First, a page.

What do these images have in common? The riders aren't using their legs to shape their horses.Their legs are too forward to do anything but hang like deadwood and put them out of center. 

Collection begins in the back of the horse. By squeezing, pushing or bumping (name your poison) with your calves you will propel the horse's hindquarters forward.

"But  he just speeds up!" My argumentative audience interjects.

"Shut up for a minute." I respond.

As the horse begins to pick up speed, your hands create just enough contact with the horse (bit, halter, fairy dust) to create a wall. 
Yes, a wall. You are propelling your horse into a wall. Jamming them into that baby so you can squeeze them together between nose and tail like a car in a compactor at Hank's Auto Salvage.




The woman with the white pants is squeeeeeezing her horse and shoving his head into the wall (see red line). This encourages him to take deeper, longer steps so he can puuuuuuush the wall with his forehead. This lifts his back. The harder he pushes, the rounder his back becomes, and the farther he reaches underneath himself  with his hind legs.
The headless rider is doing the exact same thing  except his rider is bump, bump, bumping and he will puuuuush his wall (red line) on a loose rein.  The deep, reaching steps and the lifted back are created the same way.




Here's the deal. Neither horse needs to be pulled on in order to collect. The vertical carriage  comes from the push into the wall, which is created by the legs of the rider driving the hindquarters forward. The riders hands give the horse a place to go to, so it can push that frigging wall.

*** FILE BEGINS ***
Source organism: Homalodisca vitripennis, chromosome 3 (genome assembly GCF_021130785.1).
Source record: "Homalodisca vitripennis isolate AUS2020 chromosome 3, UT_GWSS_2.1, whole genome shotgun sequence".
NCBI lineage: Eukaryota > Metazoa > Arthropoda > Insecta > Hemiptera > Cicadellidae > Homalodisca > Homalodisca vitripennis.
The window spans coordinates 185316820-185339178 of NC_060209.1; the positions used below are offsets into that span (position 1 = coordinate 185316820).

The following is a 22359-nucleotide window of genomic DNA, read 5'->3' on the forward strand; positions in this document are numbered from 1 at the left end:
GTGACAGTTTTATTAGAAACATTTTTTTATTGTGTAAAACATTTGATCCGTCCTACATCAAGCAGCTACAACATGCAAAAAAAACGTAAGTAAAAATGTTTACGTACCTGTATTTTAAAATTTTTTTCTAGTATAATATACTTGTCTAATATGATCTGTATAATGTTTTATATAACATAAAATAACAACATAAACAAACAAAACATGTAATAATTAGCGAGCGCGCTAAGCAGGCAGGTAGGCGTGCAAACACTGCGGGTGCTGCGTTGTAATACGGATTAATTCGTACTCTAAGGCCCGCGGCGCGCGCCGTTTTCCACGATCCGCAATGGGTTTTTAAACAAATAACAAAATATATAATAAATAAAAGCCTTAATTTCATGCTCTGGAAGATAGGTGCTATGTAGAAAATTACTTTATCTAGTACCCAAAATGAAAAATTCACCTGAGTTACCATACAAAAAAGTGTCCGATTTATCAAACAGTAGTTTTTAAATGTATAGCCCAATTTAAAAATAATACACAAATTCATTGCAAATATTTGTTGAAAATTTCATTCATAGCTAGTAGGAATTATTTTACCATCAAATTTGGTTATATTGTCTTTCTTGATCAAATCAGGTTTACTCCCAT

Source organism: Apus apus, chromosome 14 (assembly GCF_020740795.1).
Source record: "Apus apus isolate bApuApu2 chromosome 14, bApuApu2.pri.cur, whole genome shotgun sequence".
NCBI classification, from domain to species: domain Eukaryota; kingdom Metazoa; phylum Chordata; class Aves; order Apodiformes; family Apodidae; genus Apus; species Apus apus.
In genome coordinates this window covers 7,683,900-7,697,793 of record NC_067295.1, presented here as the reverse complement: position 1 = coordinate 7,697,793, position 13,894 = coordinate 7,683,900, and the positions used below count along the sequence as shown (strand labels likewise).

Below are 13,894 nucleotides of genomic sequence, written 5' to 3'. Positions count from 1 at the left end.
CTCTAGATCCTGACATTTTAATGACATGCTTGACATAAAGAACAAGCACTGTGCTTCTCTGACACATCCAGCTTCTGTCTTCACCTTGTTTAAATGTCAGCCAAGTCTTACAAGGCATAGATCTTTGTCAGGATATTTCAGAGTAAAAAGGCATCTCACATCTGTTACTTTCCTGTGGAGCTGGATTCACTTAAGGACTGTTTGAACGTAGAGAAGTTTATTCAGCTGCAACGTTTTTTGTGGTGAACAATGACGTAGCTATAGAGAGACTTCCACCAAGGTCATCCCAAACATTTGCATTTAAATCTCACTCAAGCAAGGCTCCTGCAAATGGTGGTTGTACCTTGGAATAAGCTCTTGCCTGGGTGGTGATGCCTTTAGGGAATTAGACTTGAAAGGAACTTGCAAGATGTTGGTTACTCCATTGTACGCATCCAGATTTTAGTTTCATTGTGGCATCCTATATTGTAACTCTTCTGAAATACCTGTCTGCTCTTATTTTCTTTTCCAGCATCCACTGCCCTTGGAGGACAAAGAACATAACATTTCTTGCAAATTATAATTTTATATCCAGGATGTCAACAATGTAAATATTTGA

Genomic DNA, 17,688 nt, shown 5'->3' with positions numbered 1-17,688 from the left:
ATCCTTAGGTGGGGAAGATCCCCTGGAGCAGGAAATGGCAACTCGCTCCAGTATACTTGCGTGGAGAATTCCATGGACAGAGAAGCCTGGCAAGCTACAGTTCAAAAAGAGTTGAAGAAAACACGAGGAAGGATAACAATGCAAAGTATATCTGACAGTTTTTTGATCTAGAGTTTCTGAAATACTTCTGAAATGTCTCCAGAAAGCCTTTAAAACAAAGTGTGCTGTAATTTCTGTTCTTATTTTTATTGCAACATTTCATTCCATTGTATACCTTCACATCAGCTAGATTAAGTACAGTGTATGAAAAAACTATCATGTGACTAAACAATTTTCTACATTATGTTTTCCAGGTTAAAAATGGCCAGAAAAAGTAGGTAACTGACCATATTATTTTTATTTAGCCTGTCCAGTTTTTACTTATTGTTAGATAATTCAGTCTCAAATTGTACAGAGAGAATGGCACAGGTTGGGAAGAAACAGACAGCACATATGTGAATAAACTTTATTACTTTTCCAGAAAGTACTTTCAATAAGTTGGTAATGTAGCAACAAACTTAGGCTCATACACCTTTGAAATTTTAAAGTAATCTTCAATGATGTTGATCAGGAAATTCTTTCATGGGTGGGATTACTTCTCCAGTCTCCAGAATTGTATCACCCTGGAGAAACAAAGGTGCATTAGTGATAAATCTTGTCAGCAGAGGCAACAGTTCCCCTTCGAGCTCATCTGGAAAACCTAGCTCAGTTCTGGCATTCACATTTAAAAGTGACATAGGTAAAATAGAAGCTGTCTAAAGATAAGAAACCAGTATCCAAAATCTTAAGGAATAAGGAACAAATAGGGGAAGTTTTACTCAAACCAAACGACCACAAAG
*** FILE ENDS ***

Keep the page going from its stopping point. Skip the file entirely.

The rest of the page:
If a horse is used to having his face pulled only to drop his nose, BUT FOR NO OTHER REASON he will learn to get behind the bit. Once his poll is tipped over his nose he can't push against the wall...if he can't push he can't collect. He can however, get some relief from those yanking hands



Can't you see the power all leaking out the back?

Collection is essentially a way of creating boundaries both front and back with our hands and legs that create the ultimate in efficient, beautiful movement. There should always be an equal amount of pressure between legs and bit. Always. If the horse has confidence in the communication and trust in hands and leg, he will find the best way to go comfortably between the boundaries we have established. 




Monday, April 20, 2015

Theorizing

I am working on a horse post. It's about collection. It's really haaaaaard (can you hear the whine?).
In the meantime, a theory about how Brockle has offered some of his behaviors has wriggled through my mind.

This is pure speculation on my part. It does come from the knowledge I've been absorbing since I decided to study dog training and behavior. I would love some feedback.

While learning to read dog body language, I came across a  stern warning again and again, from many different sources.

"A dog who looks directly at you, actually staring at you with a tense facial expression, is another matter indeed. A direct stare is much more likely to be a threat, and if you’re in close proximity to such a dog, it’s wise to slowly look away." PetMD

Recently, I keep finding articles telling me that people and their dogs both get a surge of oxytocin when they look into each others eyes. 

When I met Brockle, I hadn't studied any of this stuff. He stood tall, didn't give ground or cower, his mouth was tight, his ears were erect and his tail hung at half mast, with no welcoming wag. He looked straight into my eyes.